A Small Guide to Dulan

by Isla Greenwood  |  Published January 7, 2019

Dulan, a small coastal village located on the east side of Taiwan, is a welcome break from the smog filled cities of the west, and provides a sanctuary from the fast pace of city life. It is 20km north of Taitung and home to surfers, artists, travellers, old timers and the Ami, Taiwan’s largest indigenous community. It’s an eclectic scene and a great place to spend time.

Dulan beach (Photo: Ken Marshall via Flickr)

Dulan village is one of Taiwan’s most important artist communities and is a great place to get acquainted with work by some of the local makers. There’s a strong community of movers and shakers who made their base in the old Sugar Cane Factory in 1990s, when the owner shut up the sugar production shop after eight decades and invited the artists in. It’s a huge building that sits at the end of the high street where there are often open studios and the opportunity to look around the main gallery which exhibits the work of the residents. From traditional woodwork and sculpture to photography and murals; there is a plethora of artists practicing different disciplines here and more often than not they will be milling around and open to conversation if you’re curious to learn more.

If visiting at the weekend check out the factory gig on Saturday night where local bands, comedians and dancers come out to play. There is also a local brewery which serves drinks to thirsty crowds and artisans come out to sell their wares to visitors. It’s a melting pot of cultures coming together to celebrate creativity with humour, movement, sound and colour.

At the sugar cane factory (Photo: nobody! via Flickr)

A beach lies just half a kilometre from the village so if surfing is how you get acquainted with the natural space of a place then Dulan has the waves you need. Not only this but there is a cosy community of surfers and ocean enthusiasts who often organize beach cleans and meetings geared towards protecting the sea which are open to all. Getting involved is also a great way to meet locals and have some fun as the beach cleans always involve music and dancing to keep momentum flowing.

If you happen to be in town during an Amis celebration, this is an absolute must. The harvest festival is especially colourful. It is a day of music in abundance, wild costumes and dancing amongst all the generations. It’s usually open to all and will fill any soul with joy at the potential for human connection in celebration. Just make sure not to go inside whilst the dancing is happening as this will interrupt the ritual, and don’t block the view with a big camera. Otherwise you’ll be welcomed warmly and invited to any number of stalls where you can create traditional style jewellery from scrap material or make pompoms like those featured on the traditional costumes.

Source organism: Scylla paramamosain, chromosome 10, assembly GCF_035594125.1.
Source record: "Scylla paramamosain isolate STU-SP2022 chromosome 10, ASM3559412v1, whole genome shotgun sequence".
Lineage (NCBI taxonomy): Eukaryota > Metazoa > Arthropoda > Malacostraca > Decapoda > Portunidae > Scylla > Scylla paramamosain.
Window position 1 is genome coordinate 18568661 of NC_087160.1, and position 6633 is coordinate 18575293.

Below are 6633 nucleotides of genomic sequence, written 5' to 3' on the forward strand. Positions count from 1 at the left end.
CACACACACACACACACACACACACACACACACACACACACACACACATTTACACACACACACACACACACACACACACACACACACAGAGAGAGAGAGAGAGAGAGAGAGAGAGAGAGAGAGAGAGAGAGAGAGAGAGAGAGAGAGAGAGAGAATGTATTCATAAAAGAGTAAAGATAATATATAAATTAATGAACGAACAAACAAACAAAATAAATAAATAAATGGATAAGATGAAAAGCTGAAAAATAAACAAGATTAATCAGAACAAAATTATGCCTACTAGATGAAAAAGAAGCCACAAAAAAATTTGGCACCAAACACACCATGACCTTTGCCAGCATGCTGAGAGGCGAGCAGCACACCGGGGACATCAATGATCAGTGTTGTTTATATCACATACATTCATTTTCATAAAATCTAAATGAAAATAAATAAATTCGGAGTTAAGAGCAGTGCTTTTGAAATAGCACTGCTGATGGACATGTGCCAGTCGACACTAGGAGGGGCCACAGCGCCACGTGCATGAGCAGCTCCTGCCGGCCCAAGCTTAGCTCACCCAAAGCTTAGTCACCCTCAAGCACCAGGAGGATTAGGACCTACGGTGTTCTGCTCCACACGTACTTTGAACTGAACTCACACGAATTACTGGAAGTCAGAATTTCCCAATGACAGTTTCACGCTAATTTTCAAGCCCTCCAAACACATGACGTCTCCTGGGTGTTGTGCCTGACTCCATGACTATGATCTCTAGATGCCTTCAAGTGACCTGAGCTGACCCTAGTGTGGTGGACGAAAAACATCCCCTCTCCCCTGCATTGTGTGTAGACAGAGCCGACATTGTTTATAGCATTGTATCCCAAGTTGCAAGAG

Amis celebration (Photo: Sunline Liu via Flickr)

Dulan also provides a strong base for those who want to stay in the area for longer, explore different parts of the coast by bike, car or foot, or meander inland to the smaller towns and villages where much of Taiwanese life bubbles away.


The village itself is small enough for everybody to know everybody and visitors are welcomed in as villagers by many. It’s easy to find a home away from home within a mere few hours in one of these cosy inns.

Surfers should head to Wagaligong Hostel and Bar (哇軋力共, Highway 11, #89) where there are beds and boards to be found. The bedrooms have recently been renovated so are clean, comfy and cosy. Wagaligong call themselves an ‘ocean academy’ where many different water sports can be learnt and practiced. They rent paddle boards and take wind surfing classes out to sea. This place has a familiar hostel vibe and is a welcoming home for everyone, even those only passing through for a coffee. The owners are super chatty, always wanting to engage about the local area and inform visitors about ways in which they can be involved.

Wagaligong Hostel and Bar (Photo: Wagaligong Hostel)

The beautiful Taitung Sea Art Hostel (Mother Land 71, Neighborhood 13, Lane Village, Taitung) is owned by Emily who is Taiwanese, and Roman, a Canadian. The place has had love poured into it since day one. It is surrounded by tall trees, wild flowers and jungle plants and their outdoor pavilion is a good spot to check out the clear skies whilst away from smoggy cities. The food cooked by Emily is delicious local cuisine and Roman is an expert on local Taiwanese craft. If you have questions they will have answers and if you want to get somewhere they have bikes for rent and free parking if you’ve got a vehicle. And, the piece de resistance, if you miss cooking whilst you’re away from home, there is an outdoor kitchen ready and waiting for anyone who wants to use it as well as a BBQ/fire pit for those who like their food slightly chargrilled.